I have always believed in God.  I have been a Christian my entire life.  Some conservative Christians might say that my beliefs are unconventional, but I call myself a Christian.

When I was a child, I imagined God as a projection of my parents.  This is actually quite common among children.  I assumed that if God was an authority figure, God must use that power like my parents used their power.  Obviously, this did not bode well for my relationship with God.  I saw God as the old testament God on steroids.  My God was punitive.  My God did not forgive.  My God had rules that were inconsistent and hard to understand.  My God was angry … even raging.  My God was not happy with me.  My God didn’t love me.

So, as I tried to figure out how to survive in the world around me, I decided to make a deal with God.  My deal was something a traumatized child might contrive.  You protect me from harm and I will be perfect.  Unfortunately, my deal didn’t work.  I was still raped.  I was still beaten.  I was still sold.  I could only come to one conclusion.  I guess I was not perfect yet.

I went to church and heard all the key phrases.  “God will save you.”  “You need to find God.”  “God loves you.”  All those phrases just pushed me further away from God because it confirmed my belief that I wasn’t as good as everyone else.  I didn’t feel saved.  I didn’t feel loved.  And I didn’t understand how to change that.

So, I kept trying.  I kept cleaning the house and studying in school and trying to follow my parents’ inconsistent rules.  It didn’t help that my parents constantly told me that I was not worth much.  I decided God must agree with them.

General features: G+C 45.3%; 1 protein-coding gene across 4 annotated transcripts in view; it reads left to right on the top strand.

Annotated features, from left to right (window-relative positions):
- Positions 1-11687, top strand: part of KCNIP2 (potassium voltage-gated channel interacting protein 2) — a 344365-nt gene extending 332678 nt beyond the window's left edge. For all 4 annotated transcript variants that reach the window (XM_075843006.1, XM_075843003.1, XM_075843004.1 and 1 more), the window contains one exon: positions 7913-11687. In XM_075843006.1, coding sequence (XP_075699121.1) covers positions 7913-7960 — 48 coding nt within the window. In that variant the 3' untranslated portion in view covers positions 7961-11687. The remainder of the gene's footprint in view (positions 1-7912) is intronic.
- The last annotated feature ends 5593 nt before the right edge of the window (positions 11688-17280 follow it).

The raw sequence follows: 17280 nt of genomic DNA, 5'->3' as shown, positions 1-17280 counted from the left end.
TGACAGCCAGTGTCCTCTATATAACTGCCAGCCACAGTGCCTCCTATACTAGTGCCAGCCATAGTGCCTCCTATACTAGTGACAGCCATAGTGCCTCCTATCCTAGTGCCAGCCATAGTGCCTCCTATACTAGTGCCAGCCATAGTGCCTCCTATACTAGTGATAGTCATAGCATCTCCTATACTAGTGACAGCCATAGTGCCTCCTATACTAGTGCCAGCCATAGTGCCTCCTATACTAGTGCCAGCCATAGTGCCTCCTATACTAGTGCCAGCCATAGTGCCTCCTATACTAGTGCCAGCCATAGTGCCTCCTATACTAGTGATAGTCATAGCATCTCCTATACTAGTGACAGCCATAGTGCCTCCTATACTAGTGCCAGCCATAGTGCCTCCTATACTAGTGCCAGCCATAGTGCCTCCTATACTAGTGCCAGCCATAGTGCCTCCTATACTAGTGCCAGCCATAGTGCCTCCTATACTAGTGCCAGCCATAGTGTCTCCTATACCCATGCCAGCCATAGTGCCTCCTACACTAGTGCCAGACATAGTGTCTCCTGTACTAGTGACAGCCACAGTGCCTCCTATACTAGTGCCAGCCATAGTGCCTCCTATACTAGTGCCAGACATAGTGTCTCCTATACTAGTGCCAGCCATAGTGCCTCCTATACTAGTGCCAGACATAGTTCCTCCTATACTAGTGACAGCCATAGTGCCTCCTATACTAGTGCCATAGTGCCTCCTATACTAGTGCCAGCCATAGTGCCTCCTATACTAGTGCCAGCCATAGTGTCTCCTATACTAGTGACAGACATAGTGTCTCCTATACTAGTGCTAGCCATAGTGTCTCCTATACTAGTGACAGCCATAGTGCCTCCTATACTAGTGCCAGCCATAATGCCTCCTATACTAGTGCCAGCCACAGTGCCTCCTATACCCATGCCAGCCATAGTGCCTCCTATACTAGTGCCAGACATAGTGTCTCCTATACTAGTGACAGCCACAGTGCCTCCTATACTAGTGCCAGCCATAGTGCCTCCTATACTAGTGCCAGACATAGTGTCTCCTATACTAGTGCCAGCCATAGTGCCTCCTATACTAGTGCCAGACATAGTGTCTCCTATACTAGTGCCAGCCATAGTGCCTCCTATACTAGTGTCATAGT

When I made it to adulthood, the sexual abuse stopped, but the difficulty in relationships didn’t.  My self esteem was ridiculously low, so I kept attracting the wrong people.  The types of problems shifted.  It was no longer the abuse that reminded me that God didn’t love me … it was anything bad that happened in my life.

Of course, life is meant to have challenges, so I was constantly reminded of my imperfection.  I had the perfect house.  I had the perfect job.  I was always working … for my job or my home.  I rarely rested.  I didn’t think that I was allowed to rest until I was perfect, and clearly, I was not perfect yet.

When I started recovery, my image of God was one of the primary issues.  I had to stop believing that God was punishing me.  I had to stop believing that God didn’t love me.  It was critical to my recovery.  But I had to figure it out on my own.  That message could not come from anyone else.

So, don’t tell a survivor that God will save them.

Tell them that they are perfect … just as they are.

Tell them every day.